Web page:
It is irrelevant in any school context that a prayer is nondenominational. Even a so-called
"nondenominational prayer" prefers and advances religion over non-religion
(because composing truly nondenominational prayers is very hard to do, such
prayers typically prefer one religion over others).
"[ T] he Establishment Clause forbids state-sponsored prayers in public school settings
no matter how nondenominational the prayers may be." Lee v. Weisman, 505 U. S. 577
Can a school or state require a moment of silence in the classroom?
The U. S. Supreme
Court struck down a statute requiring a moment of silence which students could use for
silent prayer or meditation because it was enacted for the purpose of advancing religion. 11, 12
The Supreme Court has not determined if a moment of silence can ever be constitutional.
The Anti-Defamation League takes the position that an organized moment of silence will
almost inevitably be unconstitutional since both the purpose and effect of such moments of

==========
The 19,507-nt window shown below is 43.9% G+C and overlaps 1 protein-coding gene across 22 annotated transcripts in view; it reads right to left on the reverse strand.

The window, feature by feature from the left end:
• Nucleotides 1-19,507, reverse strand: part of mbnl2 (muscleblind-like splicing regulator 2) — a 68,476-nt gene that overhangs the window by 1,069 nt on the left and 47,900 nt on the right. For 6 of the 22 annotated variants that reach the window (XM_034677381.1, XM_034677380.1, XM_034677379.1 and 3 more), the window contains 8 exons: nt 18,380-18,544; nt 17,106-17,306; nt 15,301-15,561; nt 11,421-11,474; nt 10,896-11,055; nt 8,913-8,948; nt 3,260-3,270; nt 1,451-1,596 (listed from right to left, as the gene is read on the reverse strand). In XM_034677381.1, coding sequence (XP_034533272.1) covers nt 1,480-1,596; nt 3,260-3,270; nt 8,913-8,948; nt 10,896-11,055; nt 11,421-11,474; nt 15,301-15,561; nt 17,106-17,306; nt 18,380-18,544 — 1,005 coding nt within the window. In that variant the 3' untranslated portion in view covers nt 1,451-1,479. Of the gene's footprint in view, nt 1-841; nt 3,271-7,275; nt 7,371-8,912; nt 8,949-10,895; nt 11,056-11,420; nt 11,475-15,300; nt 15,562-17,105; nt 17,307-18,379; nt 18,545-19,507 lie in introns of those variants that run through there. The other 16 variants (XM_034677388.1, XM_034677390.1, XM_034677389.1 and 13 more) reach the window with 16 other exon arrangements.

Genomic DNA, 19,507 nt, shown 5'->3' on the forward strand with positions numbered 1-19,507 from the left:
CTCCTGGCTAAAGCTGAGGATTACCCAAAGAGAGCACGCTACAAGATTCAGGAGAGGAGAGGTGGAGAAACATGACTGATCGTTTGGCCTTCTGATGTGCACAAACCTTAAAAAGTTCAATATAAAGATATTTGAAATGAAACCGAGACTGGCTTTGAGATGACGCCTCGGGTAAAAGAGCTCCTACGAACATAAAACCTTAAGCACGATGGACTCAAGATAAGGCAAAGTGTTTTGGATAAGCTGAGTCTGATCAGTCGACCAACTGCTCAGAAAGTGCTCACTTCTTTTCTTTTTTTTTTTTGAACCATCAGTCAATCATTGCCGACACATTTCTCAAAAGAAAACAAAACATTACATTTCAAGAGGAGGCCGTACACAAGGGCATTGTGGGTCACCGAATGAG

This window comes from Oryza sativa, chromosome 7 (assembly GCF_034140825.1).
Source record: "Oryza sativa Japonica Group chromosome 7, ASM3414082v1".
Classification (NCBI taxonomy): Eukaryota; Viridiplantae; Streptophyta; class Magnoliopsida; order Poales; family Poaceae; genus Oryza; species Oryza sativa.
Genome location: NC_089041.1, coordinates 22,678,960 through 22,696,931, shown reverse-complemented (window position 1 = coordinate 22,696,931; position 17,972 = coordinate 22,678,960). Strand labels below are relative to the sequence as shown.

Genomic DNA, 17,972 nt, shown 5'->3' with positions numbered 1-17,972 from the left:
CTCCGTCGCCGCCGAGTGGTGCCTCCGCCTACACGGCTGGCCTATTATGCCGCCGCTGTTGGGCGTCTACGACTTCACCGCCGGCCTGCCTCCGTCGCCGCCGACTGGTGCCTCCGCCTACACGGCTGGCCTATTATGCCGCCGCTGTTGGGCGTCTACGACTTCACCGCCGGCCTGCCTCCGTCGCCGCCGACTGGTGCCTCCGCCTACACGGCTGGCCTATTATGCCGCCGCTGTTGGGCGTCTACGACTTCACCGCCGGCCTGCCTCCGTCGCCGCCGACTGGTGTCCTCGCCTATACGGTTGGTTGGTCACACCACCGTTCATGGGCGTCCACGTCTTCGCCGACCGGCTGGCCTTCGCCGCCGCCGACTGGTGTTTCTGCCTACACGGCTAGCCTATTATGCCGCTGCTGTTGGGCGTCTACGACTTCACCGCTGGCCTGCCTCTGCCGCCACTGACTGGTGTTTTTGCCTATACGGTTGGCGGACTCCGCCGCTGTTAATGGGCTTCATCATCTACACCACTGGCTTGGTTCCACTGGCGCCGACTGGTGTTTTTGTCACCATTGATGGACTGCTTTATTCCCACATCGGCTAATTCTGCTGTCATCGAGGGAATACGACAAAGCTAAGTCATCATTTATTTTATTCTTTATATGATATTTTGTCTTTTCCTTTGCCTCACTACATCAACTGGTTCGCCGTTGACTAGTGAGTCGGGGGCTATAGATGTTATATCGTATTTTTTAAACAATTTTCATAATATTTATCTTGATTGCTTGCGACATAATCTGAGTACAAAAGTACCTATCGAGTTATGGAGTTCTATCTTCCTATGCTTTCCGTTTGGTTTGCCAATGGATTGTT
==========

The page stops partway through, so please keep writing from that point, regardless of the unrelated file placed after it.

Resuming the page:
silence are invariably to advance religion.
Can there be prayer before or after athletic events or activities?
A school district's policy
of permitting student-led, student-initiated prayer before football games is unconstitutional. 13
It is also unconstitutional for a school official, including a coach, to initiate or lead a
team in prayer. 14 Nor may a school official ask a team member or any other student to initiate
or lead a prayer before, during or after a public or school-sponsored athletic activity or
event. 15 It is also unconstitutional for a member of the clergy to offer prayers before or after
public school athletic activities or events. 16 Voluntary prayer presented and led by students
without official permission or sanction may be constitutional, provided that it is not coercive
in any way.
Can there be prayer at graduation ceremonies?
Prayers delivered by clergy at official public
school graduation ceremonies are unconstitutional. 17 The fact that a prayer is nondenominational